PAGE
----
• Don’t assume if you have a MAP policy in place, it will always be sold at MAP. Most units may be sold at MAP but not all. Make sure you capture those ones as well

Once you have the VC offered average retail price, in most cases it tends to be lower than MAP and lower than expected. This is why it’s so important to diagnose it.

To Reprice, or Not To Reprice?

Now as a next step, the unpopular question: are you willing to continue offering the customer the same exact number or would you increase it? In most cases, increase is the decision, in my experience.

This is not a problem. However, we have to consider the impact of that on the customer’s decisions. Would conversion rate drop, going back to one of the earlier points, or would the customer still purchase the product at the same rate as before?

There are a couple of scientific and less scientific ways to think about price elasticity:

  • The easiest is to test it on SC – both up and down elasticity to understand what an increase would mean in the here and now
  • Segment the VC data from the past year: take a period where the weighted average retail price was higher vs the trailing 12 month average. The weekly averages should show some delta. Or alternatively, you can also benchmark it vs the
  • Should science fail to deliver, (or retail price is not volatile enough to produce meaningful results) the “1% retail price increase causes a 2% units drop” rule of thumb comes to the rescue. Use it with caution though.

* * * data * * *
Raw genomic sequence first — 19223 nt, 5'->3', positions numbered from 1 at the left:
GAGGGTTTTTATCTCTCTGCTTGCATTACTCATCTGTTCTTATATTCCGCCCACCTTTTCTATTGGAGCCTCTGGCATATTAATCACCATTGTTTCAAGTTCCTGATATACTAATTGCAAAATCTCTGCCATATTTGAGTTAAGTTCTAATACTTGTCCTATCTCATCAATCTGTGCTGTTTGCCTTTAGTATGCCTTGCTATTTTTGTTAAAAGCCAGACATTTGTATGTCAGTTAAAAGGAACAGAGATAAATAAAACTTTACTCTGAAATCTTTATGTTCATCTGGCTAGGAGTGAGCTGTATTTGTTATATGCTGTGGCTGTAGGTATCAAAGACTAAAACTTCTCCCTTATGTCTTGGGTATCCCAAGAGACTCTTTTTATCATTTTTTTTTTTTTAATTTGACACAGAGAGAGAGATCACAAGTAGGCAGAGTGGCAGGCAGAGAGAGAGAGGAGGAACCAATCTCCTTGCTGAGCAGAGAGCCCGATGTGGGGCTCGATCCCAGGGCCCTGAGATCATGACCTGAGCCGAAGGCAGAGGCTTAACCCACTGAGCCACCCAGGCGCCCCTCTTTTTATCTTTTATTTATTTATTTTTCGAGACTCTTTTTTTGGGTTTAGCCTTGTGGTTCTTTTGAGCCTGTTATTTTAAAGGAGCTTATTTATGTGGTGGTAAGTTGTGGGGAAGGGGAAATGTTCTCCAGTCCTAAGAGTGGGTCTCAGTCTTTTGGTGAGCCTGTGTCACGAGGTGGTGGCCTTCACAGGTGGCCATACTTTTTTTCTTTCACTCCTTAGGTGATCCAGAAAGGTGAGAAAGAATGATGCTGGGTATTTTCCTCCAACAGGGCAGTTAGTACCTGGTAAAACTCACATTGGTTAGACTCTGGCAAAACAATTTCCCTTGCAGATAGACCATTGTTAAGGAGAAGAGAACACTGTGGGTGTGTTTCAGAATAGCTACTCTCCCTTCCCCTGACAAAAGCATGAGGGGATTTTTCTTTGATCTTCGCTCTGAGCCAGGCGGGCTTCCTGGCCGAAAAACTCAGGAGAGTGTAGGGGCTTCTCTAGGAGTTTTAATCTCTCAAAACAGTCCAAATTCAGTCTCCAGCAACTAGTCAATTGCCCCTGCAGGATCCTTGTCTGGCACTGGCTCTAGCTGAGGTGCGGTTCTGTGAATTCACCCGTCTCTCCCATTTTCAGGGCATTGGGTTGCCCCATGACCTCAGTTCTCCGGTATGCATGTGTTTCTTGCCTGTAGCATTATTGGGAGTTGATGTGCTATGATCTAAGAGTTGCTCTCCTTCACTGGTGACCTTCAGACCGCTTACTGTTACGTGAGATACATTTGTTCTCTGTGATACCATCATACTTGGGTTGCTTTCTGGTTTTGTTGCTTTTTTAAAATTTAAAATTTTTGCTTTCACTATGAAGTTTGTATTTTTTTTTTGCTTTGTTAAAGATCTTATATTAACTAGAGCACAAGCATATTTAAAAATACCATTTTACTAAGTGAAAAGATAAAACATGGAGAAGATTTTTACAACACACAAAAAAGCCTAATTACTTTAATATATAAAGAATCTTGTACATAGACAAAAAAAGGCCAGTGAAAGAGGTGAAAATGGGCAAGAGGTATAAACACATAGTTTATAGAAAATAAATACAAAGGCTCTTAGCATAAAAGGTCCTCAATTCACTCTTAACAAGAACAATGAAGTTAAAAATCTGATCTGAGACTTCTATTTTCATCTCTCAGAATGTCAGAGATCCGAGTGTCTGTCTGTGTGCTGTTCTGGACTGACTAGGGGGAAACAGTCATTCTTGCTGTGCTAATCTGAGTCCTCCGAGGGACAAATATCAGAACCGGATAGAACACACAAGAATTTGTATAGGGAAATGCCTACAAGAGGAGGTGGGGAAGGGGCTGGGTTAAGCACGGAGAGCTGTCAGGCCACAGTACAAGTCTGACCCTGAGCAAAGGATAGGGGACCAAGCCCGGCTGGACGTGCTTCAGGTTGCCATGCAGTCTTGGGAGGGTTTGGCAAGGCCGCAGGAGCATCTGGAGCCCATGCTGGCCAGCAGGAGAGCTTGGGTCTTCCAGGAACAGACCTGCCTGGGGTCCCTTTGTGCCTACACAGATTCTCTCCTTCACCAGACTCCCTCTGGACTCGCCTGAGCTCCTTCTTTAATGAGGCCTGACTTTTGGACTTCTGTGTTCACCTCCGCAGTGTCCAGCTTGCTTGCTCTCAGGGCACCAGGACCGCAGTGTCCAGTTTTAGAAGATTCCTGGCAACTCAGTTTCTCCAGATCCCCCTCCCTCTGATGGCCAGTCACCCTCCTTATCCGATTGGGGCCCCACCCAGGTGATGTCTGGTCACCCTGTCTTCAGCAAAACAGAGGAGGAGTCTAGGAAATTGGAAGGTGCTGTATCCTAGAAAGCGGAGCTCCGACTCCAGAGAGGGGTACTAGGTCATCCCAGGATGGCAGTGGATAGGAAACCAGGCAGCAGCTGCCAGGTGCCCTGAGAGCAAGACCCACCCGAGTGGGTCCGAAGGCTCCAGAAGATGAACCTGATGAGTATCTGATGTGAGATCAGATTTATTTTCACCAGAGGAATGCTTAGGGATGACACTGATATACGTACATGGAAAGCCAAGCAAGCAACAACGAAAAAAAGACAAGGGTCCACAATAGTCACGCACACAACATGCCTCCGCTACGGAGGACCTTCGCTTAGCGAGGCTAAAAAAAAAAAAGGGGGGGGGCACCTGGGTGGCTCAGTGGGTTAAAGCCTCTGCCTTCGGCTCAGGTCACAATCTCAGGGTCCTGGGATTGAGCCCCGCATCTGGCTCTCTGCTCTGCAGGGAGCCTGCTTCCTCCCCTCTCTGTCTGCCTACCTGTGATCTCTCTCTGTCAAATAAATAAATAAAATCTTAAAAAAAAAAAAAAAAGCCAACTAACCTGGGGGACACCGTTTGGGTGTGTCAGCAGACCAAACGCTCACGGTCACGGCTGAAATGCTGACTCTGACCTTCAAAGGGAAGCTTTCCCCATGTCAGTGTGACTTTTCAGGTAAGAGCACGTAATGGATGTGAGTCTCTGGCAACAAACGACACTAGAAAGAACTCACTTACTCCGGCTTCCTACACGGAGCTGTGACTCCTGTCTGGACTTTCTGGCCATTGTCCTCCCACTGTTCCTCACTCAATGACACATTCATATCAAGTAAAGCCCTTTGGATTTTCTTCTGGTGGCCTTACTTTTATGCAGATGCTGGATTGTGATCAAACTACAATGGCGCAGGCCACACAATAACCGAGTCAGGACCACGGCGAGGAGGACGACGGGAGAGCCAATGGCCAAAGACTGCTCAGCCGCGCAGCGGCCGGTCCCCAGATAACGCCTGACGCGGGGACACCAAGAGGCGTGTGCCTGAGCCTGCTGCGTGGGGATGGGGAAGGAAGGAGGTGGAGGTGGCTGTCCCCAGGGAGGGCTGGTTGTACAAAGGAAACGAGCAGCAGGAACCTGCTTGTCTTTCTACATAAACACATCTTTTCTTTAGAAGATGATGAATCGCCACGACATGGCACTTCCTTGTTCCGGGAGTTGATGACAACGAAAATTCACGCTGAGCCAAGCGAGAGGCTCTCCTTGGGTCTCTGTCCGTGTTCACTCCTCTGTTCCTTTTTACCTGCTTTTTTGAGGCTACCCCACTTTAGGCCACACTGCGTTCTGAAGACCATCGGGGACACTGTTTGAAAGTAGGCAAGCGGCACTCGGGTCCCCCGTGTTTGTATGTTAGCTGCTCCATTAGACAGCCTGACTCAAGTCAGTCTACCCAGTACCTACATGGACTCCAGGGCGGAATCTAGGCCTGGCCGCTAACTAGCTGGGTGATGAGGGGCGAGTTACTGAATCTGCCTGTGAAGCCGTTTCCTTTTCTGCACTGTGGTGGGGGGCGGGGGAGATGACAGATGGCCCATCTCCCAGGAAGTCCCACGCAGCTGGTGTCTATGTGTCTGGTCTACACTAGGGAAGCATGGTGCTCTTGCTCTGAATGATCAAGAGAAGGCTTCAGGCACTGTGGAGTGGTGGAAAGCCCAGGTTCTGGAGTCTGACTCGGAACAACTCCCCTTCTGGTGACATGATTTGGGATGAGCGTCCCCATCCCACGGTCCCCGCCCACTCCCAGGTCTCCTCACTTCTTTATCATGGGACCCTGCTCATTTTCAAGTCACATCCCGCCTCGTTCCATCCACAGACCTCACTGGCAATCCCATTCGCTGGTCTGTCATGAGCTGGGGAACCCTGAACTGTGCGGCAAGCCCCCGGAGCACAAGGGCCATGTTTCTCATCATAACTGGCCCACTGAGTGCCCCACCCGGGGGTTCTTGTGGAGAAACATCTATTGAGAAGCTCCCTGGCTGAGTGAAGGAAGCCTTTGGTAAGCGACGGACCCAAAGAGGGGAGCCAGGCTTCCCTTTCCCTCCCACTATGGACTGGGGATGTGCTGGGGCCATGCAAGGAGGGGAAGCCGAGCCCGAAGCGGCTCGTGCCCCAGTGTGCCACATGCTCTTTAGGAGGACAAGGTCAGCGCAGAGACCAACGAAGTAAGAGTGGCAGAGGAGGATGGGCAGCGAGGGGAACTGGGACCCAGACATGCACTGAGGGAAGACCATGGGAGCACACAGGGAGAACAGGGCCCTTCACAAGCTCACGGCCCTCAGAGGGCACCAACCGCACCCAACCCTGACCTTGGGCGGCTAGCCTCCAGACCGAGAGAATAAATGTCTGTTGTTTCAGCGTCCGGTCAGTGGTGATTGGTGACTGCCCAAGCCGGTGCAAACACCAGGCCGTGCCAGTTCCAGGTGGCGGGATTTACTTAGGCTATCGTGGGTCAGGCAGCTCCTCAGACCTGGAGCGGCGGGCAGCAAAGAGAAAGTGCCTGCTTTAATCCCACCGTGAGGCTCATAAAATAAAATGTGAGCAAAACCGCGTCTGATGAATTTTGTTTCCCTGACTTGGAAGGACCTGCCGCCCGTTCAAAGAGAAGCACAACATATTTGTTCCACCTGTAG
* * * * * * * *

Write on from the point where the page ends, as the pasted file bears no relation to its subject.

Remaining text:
So then, getting the weighted average retail price diagnosed and then the price elasticity will give the educated answer to the question: can we maintain the same customer experience on SC as we have on VC? At least from the pricing aspect.

Let’s move on to the fulfillment aspect as well.

What About Fulfillment?

There are multiple reasons to discuss the importance of this piece of the customer experience:

  • Conversion rate impact is probably the most well-known one. The longer the customer has to wait (based on promise and not actual delivery) the less likely the customer is to convert.
  • Organic traffic impact is driven by the fact that (say for the example) offering Prime shipping vs not offering will simply disqualify the product to be featured on certain parts of the website where Prime-only products are eligible to feature.
  • Brand equity impact can become important if 
    • most of your competition offers faster shipping
    • the product in question is premium priced vs competition – lowering service standards is not looked on great by the customer

The conversion rate impact is usually underappreciated and so the best advice to give is to measure whether or not it has an impact on the ASINs in question. If it has, consider implementing substitutes to make sure the customer is compensated for the loss of Prime shipping. These could include: